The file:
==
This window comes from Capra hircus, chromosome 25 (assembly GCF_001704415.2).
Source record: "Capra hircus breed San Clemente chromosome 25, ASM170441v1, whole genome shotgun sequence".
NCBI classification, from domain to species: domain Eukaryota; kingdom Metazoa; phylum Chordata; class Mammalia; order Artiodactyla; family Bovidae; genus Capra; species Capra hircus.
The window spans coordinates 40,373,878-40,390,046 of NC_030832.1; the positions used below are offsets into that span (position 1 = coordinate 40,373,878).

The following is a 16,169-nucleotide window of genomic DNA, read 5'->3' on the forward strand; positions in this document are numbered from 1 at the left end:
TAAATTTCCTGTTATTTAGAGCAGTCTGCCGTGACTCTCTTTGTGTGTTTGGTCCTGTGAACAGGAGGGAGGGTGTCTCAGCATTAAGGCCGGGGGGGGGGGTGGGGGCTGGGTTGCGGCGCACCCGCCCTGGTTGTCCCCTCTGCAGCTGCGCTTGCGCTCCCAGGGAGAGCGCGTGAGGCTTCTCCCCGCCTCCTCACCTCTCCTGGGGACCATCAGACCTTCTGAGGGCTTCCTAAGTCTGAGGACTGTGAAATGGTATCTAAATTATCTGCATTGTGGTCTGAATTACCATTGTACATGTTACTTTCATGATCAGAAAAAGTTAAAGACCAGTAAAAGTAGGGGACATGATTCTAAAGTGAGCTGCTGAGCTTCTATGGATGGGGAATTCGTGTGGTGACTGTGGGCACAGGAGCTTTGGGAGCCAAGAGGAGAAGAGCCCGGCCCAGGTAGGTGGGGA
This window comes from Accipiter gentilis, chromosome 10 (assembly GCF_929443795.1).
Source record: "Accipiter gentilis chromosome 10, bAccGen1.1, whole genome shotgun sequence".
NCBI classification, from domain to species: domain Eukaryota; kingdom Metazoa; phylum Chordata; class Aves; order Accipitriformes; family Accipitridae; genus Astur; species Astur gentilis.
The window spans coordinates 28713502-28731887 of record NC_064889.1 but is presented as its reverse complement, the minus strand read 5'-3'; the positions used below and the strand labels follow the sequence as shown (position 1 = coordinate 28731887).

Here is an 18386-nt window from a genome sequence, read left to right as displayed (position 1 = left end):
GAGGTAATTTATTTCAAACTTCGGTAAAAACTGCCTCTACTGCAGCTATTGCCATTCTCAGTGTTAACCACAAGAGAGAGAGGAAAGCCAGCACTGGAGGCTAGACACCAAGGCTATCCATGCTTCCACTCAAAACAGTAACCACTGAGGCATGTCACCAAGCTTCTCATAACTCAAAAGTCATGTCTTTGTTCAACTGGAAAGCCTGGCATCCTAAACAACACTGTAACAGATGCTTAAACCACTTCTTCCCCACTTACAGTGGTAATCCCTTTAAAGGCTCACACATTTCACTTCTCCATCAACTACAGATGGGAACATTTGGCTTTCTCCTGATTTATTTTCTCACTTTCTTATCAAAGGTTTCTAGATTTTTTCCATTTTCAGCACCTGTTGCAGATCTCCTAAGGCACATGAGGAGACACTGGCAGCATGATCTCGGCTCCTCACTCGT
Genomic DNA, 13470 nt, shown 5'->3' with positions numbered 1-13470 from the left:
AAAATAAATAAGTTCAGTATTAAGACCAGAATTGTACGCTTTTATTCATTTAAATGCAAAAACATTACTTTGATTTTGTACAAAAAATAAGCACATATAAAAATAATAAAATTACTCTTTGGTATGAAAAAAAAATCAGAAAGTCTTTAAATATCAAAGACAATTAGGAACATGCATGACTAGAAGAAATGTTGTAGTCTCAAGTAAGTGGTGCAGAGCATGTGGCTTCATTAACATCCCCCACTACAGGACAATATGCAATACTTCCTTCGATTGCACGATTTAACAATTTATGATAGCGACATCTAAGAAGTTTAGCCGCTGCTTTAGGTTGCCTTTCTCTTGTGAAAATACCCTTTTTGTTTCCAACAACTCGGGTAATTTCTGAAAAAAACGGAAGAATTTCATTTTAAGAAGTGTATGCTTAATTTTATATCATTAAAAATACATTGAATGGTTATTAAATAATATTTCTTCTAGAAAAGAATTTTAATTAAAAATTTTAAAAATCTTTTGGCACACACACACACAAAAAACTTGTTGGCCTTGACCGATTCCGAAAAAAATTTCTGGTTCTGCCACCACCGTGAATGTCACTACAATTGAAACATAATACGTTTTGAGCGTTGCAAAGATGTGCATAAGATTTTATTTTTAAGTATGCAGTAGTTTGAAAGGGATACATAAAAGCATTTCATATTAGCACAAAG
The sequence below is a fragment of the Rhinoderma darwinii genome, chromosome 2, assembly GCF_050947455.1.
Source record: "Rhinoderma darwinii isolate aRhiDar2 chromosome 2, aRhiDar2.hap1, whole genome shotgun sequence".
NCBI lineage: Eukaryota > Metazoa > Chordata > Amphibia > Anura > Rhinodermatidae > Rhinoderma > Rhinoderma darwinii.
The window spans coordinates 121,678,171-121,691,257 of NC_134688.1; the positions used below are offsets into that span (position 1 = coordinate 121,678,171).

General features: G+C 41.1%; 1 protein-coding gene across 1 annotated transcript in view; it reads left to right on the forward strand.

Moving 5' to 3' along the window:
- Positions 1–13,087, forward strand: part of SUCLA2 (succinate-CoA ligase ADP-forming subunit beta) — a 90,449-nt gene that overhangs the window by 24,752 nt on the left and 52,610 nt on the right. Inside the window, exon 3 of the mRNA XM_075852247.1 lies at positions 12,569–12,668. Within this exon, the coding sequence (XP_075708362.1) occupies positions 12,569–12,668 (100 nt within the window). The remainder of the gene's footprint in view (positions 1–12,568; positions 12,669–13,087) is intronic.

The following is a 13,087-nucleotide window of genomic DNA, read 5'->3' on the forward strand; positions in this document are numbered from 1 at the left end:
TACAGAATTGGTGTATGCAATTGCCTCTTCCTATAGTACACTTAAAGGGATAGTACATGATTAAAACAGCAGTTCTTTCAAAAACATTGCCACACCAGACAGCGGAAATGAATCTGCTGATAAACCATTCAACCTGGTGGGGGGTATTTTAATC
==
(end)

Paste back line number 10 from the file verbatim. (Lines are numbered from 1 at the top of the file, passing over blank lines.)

The window spans coordinates 28713502-28731887 of record NC_064889.1 but is presented as its reverse complement, the minus strand read 5'-3'; the positions used below and the strand labels follow the sequence as shown (position 1 = coordinate 28731887).